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I am trying to allow other users to access my own database schema. I know how to grant permission to users for individual tables under my own schema but I would like it so that users can just create and edit tables anytime under my schema.

  • Proxy User – GriffeyDog Oct 29 '18 at 18:22
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    Privleges to manage objects (rather than data) across schemas are powerful and shouldn't be granted lightly, and you may not be able to grant those anyway. You could look at proxy authentication to allow those users to effectively be you, perhaps. Are you sure you want other people to be able to modify (or trash, if they aren't careful) your schema though? – Alex Poole Oct 29 '18 at 18:22
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This is a bad idea. Now read on.

There isn't any way to do this out of the box. Power users (accounts with privileges CREATE ANY, ALTER ANY, etc) can do it but that's because they have rights on any schema, not just yours.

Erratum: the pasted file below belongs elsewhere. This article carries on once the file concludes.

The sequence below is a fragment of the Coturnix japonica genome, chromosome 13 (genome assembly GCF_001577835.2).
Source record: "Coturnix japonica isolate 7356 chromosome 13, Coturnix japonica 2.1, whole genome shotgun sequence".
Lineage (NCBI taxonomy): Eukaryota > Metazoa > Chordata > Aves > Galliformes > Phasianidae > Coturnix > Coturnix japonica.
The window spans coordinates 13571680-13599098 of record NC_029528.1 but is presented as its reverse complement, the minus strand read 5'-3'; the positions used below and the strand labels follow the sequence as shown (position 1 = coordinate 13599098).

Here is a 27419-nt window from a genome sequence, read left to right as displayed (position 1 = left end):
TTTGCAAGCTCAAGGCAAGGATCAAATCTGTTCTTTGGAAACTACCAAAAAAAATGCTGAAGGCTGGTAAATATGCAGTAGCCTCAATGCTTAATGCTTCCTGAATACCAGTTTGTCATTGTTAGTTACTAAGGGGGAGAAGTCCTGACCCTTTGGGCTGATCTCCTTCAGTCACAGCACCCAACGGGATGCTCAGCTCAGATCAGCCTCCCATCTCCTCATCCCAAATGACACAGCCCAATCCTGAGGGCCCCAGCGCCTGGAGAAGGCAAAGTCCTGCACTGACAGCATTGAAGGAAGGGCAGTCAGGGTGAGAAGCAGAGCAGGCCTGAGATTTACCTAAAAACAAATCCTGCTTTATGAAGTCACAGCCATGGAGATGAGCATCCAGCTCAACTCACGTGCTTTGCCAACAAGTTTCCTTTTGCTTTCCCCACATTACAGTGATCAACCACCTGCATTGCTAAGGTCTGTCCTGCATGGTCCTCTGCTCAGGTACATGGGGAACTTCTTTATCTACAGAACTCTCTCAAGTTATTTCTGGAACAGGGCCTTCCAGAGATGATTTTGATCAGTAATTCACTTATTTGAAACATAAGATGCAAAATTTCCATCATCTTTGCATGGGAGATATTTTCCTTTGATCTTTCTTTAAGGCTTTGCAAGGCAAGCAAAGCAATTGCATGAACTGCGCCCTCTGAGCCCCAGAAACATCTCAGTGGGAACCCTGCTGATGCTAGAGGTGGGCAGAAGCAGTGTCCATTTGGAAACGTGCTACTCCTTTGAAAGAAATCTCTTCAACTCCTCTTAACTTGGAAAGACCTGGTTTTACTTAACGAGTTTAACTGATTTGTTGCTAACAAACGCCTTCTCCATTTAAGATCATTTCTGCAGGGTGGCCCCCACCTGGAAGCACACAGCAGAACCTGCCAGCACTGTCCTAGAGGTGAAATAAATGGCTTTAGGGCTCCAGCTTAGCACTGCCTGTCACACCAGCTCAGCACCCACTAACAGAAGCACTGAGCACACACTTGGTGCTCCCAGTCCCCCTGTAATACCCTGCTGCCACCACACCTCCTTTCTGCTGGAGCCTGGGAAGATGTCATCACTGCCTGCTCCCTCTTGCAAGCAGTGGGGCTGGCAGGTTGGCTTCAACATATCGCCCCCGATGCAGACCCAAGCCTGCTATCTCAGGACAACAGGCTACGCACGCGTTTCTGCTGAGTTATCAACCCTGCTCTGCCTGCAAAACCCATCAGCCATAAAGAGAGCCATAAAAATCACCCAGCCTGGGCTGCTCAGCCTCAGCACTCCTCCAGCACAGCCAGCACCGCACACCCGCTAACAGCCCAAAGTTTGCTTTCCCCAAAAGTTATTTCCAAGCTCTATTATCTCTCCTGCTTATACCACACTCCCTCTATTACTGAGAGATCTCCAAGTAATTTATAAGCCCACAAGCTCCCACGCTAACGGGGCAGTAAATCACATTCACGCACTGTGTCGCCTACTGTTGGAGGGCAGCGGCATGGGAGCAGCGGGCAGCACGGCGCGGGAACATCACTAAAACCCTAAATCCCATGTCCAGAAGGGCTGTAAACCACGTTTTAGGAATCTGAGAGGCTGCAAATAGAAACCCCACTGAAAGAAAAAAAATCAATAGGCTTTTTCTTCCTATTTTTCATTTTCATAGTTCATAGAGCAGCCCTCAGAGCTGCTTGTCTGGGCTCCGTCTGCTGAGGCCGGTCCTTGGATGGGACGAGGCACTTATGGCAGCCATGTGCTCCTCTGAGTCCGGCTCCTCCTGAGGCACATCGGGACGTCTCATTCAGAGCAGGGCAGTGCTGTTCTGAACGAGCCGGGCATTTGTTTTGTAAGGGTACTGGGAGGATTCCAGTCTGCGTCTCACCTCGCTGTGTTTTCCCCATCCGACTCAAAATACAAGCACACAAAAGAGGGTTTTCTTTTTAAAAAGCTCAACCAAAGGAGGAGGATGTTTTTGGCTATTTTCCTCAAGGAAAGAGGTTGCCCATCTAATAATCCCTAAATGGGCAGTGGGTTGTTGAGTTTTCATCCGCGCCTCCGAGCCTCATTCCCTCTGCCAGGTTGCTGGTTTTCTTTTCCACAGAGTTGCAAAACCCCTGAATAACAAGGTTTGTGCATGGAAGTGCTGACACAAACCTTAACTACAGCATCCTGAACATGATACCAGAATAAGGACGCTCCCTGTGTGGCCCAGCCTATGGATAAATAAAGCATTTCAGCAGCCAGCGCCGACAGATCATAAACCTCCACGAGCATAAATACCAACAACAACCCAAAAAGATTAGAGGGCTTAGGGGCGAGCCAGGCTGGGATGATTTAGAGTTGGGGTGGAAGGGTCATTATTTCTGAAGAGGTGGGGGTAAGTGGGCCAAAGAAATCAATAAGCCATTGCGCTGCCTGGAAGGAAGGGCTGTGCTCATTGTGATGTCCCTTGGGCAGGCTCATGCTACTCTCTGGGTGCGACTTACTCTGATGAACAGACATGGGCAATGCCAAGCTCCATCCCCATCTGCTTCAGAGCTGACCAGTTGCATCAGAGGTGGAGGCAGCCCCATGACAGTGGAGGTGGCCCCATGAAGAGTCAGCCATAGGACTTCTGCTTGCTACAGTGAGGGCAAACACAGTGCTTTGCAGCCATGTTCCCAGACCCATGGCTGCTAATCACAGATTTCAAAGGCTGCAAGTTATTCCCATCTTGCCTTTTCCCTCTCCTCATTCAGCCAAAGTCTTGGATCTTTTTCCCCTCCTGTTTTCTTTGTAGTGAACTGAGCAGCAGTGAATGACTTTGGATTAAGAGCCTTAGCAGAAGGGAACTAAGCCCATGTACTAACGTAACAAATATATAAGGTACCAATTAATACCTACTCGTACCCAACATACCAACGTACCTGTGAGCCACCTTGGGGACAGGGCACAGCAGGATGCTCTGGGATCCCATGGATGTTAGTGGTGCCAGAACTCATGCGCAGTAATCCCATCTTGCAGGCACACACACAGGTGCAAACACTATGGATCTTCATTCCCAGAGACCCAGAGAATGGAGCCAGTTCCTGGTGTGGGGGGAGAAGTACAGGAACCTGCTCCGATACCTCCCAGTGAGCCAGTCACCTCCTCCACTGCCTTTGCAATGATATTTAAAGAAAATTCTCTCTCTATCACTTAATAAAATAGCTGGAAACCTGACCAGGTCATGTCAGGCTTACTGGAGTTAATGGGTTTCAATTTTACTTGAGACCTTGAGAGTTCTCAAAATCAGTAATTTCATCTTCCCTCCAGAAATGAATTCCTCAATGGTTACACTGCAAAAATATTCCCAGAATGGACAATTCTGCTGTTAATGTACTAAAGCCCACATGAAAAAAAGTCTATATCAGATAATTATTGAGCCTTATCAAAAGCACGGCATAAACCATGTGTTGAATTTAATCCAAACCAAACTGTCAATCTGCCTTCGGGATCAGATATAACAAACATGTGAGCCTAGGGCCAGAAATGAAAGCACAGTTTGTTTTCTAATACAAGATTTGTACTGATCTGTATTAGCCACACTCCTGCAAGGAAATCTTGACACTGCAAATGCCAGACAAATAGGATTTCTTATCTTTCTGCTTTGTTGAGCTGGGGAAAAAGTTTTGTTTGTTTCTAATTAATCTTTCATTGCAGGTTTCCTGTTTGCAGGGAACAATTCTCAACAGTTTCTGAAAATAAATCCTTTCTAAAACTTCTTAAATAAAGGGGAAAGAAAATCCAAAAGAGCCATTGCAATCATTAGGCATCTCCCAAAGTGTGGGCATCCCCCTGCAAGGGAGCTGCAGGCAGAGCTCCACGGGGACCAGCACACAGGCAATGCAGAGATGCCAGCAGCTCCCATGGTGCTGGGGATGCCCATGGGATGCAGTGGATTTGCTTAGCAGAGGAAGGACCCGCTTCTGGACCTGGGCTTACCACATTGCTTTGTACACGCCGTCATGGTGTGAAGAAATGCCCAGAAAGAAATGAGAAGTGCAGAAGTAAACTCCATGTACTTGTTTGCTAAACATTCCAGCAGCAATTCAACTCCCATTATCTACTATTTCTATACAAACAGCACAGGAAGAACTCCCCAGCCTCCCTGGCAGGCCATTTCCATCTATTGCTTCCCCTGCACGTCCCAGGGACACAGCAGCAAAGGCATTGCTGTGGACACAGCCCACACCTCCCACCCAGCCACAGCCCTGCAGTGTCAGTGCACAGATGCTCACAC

The reason for this is simply that Oracle's security model works on the schema.object level, and nobody has ever come up with a compelling business reason to introduce privileges at the schema level. A lot of Oracle's New Feature choices are driven by what paying customers want or what Oracle thinks might attract new paying customers.

So it can't be done, because, basically, hardly anybody has ever wanted to do what you want to do. And nobody wants to do it becaus it's generally a bad idea. The ability to control our schemas, to exert governance over our data and our business logic is a very powerful thing. Granting access to all the objects in our schema - especially to create or alter those objects - is a thing which should be done as rarely and as narrowly as possible.

But, if your heart is set on this course, here's a sketch of how to do it.

  1. generate a script to grant (all?) privileges on (all?) objects in your schema to a named user, driving from the data dictionary view, USER_OBJECTS.
  2. create a package which dynamically executes DDL (such as CREATE TABLE, ALTER TABLE, etc). Grant execute on that package to a named user.
  3. write an AFTER CREATE trigger for that schema which grants privileges on created objects to the named user.

Instead of a named user you might choose to use a role, especially if you want to have multiple people creating mayhem in your schema.

Have fun!

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